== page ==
- Published on Wednesday, 24 April 2013 01:00
- Written by Ellie Van Houtte - Staff Writeremail@example.com
Although the definition of “rural character” is subjective, the Los Altos Hills City Council is no longer leaving the phrase open to interpretation.
After unanimous approval of a policy change April 18, nearly all future capital improvement projects must filter through an appropriate committee for review before heading to the council for approval, an effort to preserve the town’s rural nature.
Current town code requires any project that qualifies for adherence to the California Environment Quality Act to also secure a Planning Commission review and recommendation. Previously, some one-time projects have undergone construction without community or council evaluation.
The new policy includes all open space improvements and projects with landscape plantings and features such as pathways, ground structures, traffic and complete street elements. Upon submission of a proposal, the Planning, Pathways, Environmental Design, Open Space or Traffic Safety committee will review it for “aesthetic impacts to the local neighborhood and street environment,” according to the new policy. In rare instances, a proposal may bypass the process if it is an emergency public works project or the council deems it in the best interest of the town.
Recently installed Safe Routes to Schools improvements along Fremont Road and flashing-light pedestrian crosswalks on Elena and Moody roads left some residents scratching their heads.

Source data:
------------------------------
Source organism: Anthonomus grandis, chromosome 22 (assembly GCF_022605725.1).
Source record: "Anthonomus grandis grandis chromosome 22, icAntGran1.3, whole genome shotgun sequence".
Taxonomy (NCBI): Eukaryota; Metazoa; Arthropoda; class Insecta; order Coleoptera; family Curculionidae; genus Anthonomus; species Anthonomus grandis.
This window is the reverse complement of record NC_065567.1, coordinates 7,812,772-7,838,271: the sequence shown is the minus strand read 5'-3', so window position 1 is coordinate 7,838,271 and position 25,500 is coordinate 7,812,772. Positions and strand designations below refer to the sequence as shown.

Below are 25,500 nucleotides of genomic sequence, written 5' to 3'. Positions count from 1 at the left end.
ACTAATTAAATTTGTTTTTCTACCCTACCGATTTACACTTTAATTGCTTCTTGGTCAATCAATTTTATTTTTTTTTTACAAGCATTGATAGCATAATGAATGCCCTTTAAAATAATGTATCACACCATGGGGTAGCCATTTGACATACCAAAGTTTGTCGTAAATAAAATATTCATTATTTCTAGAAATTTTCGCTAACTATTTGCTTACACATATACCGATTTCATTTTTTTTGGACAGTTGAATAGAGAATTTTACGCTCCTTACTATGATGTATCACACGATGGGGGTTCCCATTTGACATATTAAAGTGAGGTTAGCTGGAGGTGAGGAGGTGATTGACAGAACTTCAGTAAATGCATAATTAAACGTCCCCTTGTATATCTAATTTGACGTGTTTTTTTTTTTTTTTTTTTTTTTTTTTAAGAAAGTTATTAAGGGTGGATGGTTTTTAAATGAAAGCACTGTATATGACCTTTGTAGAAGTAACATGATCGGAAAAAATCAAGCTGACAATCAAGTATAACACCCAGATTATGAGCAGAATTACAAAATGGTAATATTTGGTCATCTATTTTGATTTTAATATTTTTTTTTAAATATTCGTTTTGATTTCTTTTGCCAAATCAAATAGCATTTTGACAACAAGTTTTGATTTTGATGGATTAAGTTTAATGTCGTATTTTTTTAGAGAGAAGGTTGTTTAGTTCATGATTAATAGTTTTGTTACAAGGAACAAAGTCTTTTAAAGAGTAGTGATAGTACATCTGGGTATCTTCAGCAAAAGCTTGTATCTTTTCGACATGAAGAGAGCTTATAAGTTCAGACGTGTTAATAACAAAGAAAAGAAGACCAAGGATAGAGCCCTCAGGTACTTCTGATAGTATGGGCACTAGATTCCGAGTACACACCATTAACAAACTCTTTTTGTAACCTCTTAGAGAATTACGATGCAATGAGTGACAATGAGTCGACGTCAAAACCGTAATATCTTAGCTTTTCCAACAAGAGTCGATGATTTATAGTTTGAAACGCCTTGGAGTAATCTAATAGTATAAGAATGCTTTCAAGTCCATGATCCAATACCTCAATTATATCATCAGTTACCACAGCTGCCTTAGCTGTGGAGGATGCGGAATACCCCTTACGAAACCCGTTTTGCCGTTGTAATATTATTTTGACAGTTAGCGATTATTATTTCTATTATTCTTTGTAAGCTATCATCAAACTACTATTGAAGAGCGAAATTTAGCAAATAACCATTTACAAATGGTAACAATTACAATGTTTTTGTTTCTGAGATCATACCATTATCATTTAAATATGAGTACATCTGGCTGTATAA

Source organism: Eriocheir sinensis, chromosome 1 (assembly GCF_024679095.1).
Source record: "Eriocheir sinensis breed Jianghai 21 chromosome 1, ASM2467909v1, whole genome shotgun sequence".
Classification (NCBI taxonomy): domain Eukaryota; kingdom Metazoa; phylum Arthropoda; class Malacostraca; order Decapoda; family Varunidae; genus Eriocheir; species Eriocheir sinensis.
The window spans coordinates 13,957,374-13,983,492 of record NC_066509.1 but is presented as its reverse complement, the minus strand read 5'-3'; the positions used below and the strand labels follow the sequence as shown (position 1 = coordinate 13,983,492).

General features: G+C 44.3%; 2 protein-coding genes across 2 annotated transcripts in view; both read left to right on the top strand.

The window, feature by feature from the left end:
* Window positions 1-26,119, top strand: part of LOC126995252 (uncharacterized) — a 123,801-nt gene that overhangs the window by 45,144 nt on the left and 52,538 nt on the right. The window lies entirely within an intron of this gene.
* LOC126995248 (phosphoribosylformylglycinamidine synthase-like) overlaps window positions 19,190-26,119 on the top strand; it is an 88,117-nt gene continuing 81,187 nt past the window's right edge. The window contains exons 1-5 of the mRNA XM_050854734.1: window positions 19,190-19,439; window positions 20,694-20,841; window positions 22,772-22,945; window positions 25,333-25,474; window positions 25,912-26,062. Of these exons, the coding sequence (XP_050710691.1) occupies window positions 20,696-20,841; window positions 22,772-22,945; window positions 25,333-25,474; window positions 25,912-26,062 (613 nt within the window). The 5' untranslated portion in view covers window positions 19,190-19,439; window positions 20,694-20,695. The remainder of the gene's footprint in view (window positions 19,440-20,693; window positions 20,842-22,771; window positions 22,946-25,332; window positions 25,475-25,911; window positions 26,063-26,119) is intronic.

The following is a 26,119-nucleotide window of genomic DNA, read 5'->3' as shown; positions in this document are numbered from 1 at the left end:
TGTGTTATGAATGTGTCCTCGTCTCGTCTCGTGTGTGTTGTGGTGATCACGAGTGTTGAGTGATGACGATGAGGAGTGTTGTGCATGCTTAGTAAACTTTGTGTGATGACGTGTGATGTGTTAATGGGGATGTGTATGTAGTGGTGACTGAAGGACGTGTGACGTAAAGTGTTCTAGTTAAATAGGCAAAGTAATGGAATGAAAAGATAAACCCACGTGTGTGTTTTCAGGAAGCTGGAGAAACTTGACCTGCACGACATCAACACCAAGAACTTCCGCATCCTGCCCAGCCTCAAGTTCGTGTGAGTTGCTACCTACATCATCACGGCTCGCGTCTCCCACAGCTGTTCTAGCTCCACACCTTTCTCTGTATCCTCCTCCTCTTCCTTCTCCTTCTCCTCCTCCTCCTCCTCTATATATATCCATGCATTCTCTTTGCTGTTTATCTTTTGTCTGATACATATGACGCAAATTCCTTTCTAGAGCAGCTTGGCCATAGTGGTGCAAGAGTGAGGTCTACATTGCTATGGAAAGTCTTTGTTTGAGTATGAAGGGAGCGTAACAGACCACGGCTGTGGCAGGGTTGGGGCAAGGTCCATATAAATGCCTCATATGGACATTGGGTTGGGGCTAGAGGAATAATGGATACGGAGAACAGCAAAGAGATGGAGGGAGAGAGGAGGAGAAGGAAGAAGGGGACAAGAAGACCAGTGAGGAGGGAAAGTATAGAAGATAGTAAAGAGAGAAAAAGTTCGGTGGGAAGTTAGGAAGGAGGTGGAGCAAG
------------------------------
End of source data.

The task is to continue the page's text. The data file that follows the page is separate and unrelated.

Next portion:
In an email to town staff, one couple wrote of the recently completed Fremont pathway: “It looks rather Disneylandesque. The wonderful rural atmosphere is now gone along Fremont Road.”
For others, the benefits of the pathway project outweigh any deviation from original expectations.
“I did not expect yellow (as the pathway color). I did not expect railroad ties. But neither of these things make (the pathway) undesirable,” said Councilwoman Courtenay C. Corrigan, noting that she received many more thank-you letters than complaints about the project. “I’m very proud of the outcome.”
Employing the new policy as a guideline at last week’s council meeting, councilmembers authorized the removal of a flashing pathway from the Arastradero Trail Improvement Project design, returning that portion of the project to the Planning Commission for further review. Construction on the pathway is scheduled to begin next week.